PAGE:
lamellar-zone bone that grows slowly, forming growth
rings is also found in some dinosaurs and modern reptiles.
like large mammals, were fast growers achieving adult
size in only a few years; even large sauropods reached
in 10 to 15 years. Modern reptiles grow slowly.
Benton (2005) points out that Bakker was ridiculed when
he suggested that some dinosaurs might have feathers
(p. 221). It is now known that feathers evolved in theropods.
The insulation provided by feathers is an indication
& Peripheral Temperatures
isotope ratios of O-18/O-16 in peripheral versus
core bones can be correlated to body temperature.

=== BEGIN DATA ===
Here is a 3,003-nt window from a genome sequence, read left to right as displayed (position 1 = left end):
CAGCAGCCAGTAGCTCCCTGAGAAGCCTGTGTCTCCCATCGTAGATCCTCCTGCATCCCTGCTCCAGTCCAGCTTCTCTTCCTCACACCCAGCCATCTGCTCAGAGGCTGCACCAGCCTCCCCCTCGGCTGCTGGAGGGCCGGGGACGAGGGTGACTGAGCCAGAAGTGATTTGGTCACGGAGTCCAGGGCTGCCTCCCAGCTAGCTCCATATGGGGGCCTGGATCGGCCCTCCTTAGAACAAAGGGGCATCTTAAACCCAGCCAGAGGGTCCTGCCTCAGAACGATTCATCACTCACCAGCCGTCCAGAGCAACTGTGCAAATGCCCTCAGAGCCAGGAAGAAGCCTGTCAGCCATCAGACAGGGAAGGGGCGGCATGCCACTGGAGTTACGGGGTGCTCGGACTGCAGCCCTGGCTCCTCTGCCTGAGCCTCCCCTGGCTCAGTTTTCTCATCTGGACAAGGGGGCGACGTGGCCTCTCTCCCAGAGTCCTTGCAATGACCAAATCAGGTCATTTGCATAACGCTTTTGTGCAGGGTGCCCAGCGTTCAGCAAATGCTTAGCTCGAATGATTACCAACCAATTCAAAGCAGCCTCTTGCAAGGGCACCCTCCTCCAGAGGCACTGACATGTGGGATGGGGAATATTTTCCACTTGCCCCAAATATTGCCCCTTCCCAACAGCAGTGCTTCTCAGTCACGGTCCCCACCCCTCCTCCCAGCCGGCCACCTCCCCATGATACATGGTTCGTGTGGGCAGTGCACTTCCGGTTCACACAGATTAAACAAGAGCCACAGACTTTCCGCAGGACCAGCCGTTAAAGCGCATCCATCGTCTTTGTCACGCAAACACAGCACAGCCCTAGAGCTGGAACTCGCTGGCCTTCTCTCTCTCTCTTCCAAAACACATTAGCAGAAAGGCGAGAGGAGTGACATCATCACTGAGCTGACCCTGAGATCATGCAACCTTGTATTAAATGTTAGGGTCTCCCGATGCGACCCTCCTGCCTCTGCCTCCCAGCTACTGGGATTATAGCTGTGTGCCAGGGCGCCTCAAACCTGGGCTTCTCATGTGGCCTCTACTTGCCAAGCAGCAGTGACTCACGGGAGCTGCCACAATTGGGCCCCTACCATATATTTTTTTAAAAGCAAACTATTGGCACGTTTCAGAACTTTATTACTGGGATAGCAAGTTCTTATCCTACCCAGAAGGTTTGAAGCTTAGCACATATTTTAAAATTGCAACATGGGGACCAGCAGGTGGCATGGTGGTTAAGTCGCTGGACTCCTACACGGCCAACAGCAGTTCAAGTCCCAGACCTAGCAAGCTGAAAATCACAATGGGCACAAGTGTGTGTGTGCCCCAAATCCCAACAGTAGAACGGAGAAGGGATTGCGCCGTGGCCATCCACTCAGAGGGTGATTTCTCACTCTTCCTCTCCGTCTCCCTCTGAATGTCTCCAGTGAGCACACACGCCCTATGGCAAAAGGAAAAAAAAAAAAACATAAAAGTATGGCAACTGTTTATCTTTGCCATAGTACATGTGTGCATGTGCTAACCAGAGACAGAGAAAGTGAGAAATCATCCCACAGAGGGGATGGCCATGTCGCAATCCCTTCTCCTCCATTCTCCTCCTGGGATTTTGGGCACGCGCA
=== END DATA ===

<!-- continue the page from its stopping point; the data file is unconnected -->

of dinosaur bones seems to be consistent with endotherms,
while crocodilians from the same time period are consistent
with present day ectotherms.
Modern birds and mammals have thin nasal bones called
turbinates that function to recapture water from exhaled
air. Modern ectotherms and dinosaurs lack turbinates.
Size & Body
Some scientists argue that large sauropods were homeotherms,
they maintained constant body temperatures by virtue
of being large.
of these arguments taken alone can be regarded as
concerning the possibility of endothermy
in dinosaurs. As a young person interested in science,
what impressed me most about Robert Bakker’s case
for warm-blooded dinosaurs was the fact that he employed
multiple lines of evidence. For example, dinosaurs with
low predator to prey ratios are also the ones with fast
growing bone and high average walking speeds (Bakker,
1986, p. 392). I am sure that paleontologist will find
new ways to test ideas about dinosaur metabolism in the